4: As several folks have noted, you can get your coordinates from google earth if you can recognize it from the aerial photography. If I were doing lots of points or tracing a trail or stream, I would use the push-pins for places and paths for trails, then right-click on the tree of points and save as kml; then use something like GPSBabel to convert that kml to GPX to upload to my GPS unit.

  • Here's A Hiking Guide For Your Next Visit To Zion National Park   5 days 7 hours ago

    Duplicate post; my apologies.

    I tried to finish my response while running a big slow data fetch from home.

  • Here's A Hiking Guide For Your Next Visit To Zion National Park   5 days 17 hours ago

    Thank you dahkota. That looks like one more fine resource. I've bookmarked it and will be checking it more thoroughly.

  • Here's A Hiking Guide For Your Next Visit To Zion National Park   5 days 20 hours ago

    http://www.everytrail.com/best/hiking-zion-national-park

    Excellent resource for trails, waypoints, photos, and gps files.

  • Here's A Hiking Guide For Your Next Visit To Zion National Park   5 days 20 hours ago

    All one has to do is place the cursor over the campsite or trail junction

    But those campsites aren't marked on G E.

    Wanting the government to do it for us without wanting to pay for it is a perfect example of the hypocrisy of the Tea Party Entitlement Mentality.

    Who said I wouldn't pay? Wouldn't my entrance fee be paying for this? Wouldn't the backcountry permit be paying for this? Wouldn't my taxes be paying for this. Heck, I find this a far more usefull and mission relevant expenditure than say the "artist in residence" program. The cost of creating this database is miniscule. Such GPX files are available, for free, for many other hikes. I downloaded one showing every Shelter on the AT. Another the plot of the entire Colorado Trail. As I said before, I would think this info would be valuable to the Park itself. In fact, I would be surprised if they don't already have the information. Or if they asked for it, hikers would give it to them for free.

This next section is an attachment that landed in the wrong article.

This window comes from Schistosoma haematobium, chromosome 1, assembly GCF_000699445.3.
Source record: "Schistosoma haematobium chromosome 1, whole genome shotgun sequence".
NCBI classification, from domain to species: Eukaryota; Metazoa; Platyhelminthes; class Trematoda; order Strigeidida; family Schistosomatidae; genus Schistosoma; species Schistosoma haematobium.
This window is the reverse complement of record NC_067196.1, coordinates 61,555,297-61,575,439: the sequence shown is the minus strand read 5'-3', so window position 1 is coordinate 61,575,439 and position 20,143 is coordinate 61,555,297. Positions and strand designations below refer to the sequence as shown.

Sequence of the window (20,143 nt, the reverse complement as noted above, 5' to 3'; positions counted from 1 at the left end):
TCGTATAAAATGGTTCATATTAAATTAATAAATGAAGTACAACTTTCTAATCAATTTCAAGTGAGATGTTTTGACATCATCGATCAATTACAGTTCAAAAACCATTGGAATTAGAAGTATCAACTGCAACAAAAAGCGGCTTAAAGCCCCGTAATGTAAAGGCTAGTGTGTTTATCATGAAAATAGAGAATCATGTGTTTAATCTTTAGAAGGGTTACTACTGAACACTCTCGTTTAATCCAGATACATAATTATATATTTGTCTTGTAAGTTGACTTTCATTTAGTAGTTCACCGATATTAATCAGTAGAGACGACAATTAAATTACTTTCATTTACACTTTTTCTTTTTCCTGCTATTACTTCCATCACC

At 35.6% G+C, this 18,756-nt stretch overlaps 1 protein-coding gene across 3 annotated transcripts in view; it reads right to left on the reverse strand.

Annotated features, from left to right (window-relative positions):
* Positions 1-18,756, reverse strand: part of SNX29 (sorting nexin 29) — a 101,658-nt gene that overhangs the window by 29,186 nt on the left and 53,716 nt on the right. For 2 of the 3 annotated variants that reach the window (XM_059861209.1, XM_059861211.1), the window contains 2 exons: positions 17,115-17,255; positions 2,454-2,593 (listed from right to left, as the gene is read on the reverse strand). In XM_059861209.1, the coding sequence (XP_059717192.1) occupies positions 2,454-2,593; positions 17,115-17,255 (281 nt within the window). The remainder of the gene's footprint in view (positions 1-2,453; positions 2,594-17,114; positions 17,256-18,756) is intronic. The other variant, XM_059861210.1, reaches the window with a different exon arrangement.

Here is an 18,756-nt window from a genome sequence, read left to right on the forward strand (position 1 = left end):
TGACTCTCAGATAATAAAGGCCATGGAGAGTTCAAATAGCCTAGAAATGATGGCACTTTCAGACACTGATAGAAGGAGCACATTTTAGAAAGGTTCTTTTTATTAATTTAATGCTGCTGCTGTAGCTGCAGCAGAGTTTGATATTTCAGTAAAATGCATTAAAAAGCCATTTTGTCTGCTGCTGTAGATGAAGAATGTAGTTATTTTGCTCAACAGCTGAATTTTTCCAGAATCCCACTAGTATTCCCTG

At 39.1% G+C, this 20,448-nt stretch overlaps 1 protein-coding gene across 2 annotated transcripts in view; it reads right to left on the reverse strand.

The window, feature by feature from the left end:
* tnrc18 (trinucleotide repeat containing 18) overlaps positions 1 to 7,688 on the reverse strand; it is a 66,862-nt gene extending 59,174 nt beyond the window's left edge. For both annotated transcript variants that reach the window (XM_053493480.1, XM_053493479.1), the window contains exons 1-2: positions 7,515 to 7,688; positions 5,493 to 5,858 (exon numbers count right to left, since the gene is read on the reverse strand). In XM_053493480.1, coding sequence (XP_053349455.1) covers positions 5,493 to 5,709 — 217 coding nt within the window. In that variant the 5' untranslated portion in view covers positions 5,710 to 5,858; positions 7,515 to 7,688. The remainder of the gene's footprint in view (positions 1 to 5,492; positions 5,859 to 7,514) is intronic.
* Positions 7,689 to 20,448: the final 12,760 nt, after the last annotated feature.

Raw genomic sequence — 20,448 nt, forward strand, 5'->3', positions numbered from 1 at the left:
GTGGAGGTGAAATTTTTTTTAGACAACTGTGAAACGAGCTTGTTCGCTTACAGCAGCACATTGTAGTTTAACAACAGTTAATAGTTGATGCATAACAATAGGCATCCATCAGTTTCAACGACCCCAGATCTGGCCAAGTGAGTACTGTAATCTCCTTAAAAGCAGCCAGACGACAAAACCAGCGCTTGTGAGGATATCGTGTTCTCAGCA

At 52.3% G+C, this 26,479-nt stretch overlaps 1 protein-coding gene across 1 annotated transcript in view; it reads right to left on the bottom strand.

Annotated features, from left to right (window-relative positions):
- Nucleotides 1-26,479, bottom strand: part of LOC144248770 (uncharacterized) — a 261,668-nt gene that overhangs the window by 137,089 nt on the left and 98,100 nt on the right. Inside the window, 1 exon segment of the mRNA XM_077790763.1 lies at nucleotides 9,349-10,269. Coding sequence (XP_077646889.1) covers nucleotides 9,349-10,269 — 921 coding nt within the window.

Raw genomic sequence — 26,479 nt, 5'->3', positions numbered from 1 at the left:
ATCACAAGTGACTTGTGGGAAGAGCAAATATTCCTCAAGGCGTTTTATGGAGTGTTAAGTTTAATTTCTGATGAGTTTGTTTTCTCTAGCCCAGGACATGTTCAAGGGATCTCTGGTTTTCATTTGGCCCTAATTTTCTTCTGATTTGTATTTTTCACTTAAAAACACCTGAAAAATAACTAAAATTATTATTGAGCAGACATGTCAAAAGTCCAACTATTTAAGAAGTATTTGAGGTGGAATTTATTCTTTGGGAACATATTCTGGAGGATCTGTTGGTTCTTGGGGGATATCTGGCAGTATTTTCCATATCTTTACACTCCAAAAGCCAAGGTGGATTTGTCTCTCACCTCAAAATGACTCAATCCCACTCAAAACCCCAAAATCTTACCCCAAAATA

• Tule Elk Deaths At Point Reyes National Seashore Bring Charges Of Mismanagement   5 days 20 hours ago

    Ah, the foul scent of politics and money waft through the fresh air of yet another National Park.

  • Here's A Hiking Guide For Your Next Visit To Zion National Park   5 days 21 hours ago

    Google Earth does have all the coordinates. All one has to do is place the cursor over the campsite or trail junction or whatever you are looking for and PRESTO, there it is.

    I just used G E to plot my hiking plans for a trip into Grand Staircase. It took all of maybe fifteen minutes and in the process, I discovered some interesting things I hadn't known about before. In addition to G E, there are a large number of online and CD disk sets of state topo maps. My Utah topos are from National Geographic. They work even better for some things than G E.

    Wanting the government to do it for us without wanting to pay for it is a perfect example of the hypocrisy of the Tea Party Entitlement Mentality.

    Now lets leave it up to other readers to make their own decisions here.

  • Here's A Hiking Guide For Your Next Visit To Zion National Park   6 days 8 hours ago

    Add it to the maintenance backlog.

  • Here's A Hiking Guide For Your Next Visit To Zion National Park   6 days 8 hours ago

    Why not just use Google Earth?